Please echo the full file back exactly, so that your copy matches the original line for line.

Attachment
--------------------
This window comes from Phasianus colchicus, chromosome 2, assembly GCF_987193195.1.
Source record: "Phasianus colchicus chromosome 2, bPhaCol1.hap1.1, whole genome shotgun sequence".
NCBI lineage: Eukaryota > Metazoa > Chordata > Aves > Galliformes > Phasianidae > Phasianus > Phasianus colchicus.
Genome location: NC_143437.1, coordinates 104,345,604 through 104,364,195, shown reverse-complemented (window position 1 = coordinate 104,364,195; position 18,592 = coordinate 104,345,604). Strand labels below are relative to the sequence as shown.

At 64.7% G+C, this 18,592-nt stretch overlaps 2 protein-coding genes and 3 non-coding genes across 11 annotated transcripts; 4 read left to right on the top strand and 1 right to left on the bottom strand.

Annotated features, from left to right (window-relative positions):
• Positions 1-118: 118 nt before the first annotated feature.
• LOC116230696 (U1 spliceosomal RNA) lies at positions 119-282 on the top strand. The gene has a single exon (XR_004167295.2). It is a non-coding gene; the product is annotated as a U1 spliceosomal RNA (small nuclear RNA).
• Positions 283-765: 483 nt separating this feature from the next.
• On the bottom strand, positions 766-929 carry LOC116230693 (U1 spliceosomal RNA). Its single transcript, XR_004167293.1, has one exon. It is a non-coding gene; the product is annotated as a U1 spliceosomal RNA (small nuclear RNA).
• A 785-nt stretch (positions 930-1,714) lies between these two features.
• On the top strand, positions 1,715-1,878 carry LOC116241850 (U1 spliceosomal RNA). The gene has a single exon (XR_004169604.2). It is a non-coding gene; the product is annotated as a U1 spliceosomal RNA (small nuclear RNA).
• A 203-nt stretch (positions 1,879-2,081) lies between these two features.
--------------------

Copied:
This window comes from Phasianus colchicus, chromosome 2, assembly GCF_987193195.1.
Source record: "Phasianus colchicus chromosome 2, bPhaCol1.hap1.1, whole genome shotgun sequence".
NCBI lineage: Eukaryota > Metazoa > Chordata > Aves > Galliformes > Phasianidae > Phasianus > Phasianus colchicus.
Genome location: NC_143437.1, coordinates 104,345,604 through 104,364,195, shown reverse-complemented (window position 1 = coordinate 104,364,195; position 18,592 = coordinate 104,345,604). Strand labels below are relative to the sequence as shown.

At 64.7% G+C, this 18,592-nt stretch overlaps 2 protein-coding genes and 3 non-coding genes across 11 annotated transcripts; 4 read left to right on the top strand and 1 right to left on the bottom strand.

Annotated features, from left to right (window-relative positions):
• Positions 1-118: 118 nt before the first annotated feature.
• LOC116230696 (U1 spliceosomal RNA) lies at positions 119-282 on the top strand. The gene has a single exon (XR_004167295.2). It is a non-coding gene; the product is annotated as a U1 spliceosomal RNA (small nuclear RNA).
• Positions 283-765: 483 nt separating this feature from the next.
• On the bottom strand, positions 766-929 carry LOC116230693 (U1 spliceosomal RNA). Its single transcript, XR_004167293.1, has one exon. It is a non-coding gene; the product is annotated as a U1 spliceosomal RNA (small nuclear RNA).
• A 785-nt stretch (positions 930-1,714) lies between these two features.
• On the top strand, positions 1,715-1,878 carry LOC116241850 (U1 spliceosomal RNA). The gene has a single exon (XR_004169604.2). It is a non-coding gene; the product is annotated as a U1 spliceosomal RNA (small nuclear RNA).
• A 203-nt stretch (positions 1,879-2,081) lies between these two features.